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Lack of O.C. Pump-Outs Blamed for Boat Sewage

October 17, 2002|David Haldane | Times Staff Writer

Orange County boaters may be illegally dumping raw sewage into the ocean because the harbor pump-out stations designed to transport it safely to shore are largely inoperable, according to a study released by an environmental group this week.

The report by Orange County Coastkeeper of Newport Beach warns of the serious potential for environmental damage.

"I've heard a number of other boaters in the harbor complain," said Roberta Jorgensen, a Coastkeeper board member who owns a 33-foot power boat in Newport Harbor. "They just can't find [a pump-out station] that works, so they go out and dump into the ocean."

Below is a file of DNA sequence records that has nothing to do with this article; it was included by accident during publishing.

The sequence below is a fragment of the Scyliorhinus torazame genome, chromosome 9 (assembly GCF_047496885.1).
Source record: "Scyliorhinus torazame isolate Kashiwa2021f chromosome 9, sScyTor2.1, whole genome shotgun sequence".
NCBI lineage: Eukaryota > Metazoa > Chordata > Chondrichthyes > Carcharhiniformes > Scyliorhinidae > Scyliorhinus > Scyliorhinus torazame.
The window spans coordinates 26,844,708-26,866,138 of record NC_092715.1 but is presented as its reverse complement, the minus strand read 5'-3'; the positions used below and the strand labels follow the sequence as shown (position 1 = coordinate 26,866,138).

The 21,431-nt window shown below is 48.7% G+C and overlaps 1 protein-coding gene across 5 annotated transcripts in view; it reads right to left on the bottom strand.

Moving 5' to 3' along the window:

Coastal regulations prohibit the dumping of sewage within three miles of shore.

Kurt Berchtold, a spokesman for the Santa Ana Regional Water Quality Control Board, which oversees two of the county's three harbors, said he hadn't seen the group's report and couldn't comment.

Larry Honeybourne, chief of the Orange County Health Care Agency's water quality section, said the county had set up a committee about six months ago to examine problems related to the more than 30 harbor pump-out stations. According to the survey -- conducted from June through September during peak boating season -- only 44% of the stations in Huntington Harbour were operational. Similarly, the report said, about 69% of the Newport Harbor stations were functioning.

The report's authors assigned grades of F and D+ to the two harbors, respectively. Dana Point Harbor -- overseen by the Regional Water Quality Control Board's San Diego office -- earned a B, with 81.25% of stations functioning.

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